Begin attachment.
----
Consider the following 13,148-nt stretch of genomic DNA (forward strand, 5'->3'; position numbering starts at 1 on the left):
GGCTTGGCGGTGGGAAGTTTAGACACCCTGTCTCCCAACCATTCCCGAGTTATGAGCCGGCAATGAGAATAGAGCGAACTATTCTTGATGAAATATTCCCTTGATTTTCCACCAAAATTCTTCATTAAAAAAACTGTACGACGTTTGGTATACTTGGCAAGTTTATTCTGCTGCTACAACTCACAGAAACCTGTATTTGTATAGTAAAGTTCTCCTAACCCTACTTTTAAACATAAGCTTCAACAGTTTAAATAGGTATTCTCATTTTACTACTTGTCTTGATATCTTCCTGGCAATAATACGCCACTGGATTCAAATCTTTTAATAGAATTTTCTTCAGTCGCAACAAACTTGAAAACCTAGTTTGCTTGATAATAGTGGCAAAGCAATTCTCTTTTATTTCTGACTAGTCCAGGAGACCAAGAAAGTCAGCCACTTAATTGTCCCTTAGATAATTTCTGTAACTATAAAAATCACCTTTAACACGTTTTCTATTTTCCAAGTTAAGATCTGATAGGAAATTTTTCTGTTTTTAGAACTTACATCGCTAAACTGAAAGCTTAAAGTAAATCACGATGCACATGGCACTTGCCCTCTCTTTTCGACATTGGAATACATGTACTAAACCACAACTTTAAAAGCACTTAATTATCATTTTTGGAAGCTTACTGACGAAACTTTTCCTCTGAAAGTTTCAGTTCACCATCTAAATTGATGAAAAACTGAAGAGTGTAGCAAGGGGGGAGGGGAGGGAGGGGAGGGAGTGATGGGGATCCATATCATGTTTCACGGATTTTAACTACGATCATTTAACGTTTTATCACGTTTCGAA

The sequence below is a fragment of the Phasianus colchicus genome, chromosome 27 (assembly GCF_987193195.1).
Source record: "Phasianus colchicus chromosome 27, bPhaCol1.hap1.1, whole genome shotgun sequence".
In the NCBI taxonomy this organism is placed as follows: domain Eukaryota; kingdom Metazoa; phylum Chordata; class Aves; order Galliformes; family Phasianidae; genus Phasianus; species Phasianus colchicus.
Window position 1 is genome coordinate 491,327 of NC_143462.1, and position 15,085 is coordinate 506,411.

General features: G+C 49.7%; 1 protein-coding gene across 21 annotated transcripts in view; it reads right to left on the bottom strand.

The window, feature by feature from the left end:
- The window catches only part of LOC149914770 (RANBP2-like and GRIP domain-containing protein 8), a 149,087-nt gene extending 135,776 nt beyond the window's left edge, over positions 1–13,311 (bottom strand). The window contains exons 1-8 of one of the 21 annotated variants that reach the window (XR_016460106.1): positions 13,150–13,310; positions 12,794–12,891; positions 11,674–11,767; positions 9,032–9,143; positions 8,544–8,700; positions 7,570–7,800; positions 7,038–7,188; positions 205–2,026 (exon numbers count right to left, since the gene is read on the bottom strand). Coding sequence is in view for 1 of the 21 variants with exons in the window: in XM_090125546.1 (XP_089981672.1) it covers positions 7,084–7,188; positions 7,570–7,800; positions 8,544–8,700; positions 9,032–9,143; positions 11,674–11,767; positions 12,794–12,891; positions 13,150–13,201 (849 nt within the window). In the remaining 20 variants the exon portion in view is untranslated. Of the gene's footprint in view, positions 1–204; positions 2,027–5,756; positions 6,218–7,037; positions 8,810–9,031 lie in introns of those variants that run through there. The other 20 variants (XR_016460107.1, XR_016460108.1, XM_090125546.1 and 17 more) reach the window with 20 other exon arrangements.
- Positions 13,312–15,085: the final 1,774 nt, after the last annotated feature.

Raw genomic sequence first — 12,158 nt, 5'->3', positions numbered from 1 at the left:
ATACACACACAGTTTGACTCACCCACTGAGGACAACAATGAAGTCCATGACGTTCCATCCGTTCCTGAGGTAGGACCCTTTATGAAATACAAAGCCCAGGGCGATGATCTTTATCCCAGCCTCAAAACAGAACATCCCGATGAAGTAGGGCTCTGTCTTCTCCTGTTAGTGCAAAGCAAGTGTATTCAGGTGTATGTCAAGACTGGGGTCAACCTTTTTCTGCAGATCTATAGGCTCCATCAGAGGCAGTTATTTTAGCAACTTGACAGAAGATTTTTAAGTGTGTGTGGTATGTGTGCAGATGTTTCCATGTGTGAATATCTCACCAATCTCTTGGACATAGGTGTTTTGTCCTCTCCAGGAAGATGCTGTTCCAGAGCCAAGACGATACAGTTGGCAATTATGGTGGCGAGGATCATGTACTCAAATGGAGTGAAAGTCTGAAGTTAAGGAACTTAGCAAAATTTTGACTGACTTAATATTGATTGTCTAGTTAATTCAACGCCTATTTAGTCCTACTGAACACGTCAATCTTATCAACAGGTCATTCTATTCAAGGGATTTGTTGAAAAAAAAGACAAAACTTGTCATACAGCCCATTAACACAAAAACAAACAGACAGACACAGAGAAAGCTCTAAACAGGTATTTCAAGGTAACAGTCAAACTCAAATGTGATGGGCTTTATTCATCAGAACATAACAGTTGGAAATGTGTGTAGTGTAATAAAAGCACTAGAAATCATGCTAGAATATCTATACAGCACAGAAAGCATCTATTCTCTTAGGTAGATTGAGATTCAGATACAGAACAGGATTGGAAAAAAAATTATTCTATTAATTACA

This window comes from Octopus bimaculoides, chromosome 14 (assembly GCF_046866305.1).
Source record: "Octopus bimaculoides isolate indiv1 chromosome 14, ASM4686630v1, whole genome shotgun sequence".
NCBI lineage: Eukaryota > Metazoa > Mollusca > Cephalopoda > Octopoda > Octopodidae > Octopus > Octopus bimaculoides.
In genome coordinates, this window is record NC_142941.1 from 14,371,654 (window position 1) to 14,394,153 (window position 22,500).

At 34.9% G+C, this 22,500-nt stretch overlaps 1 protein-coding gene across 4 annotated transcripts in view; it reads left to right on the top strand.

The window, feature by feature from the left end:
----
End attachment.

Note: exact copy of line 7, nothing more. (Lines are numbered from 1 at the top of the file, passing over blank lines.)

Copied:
General features: G+C 49.7%; 1 protein-coding gene across 21 annotated transcripts in view; it reads right to left on the bottom strand.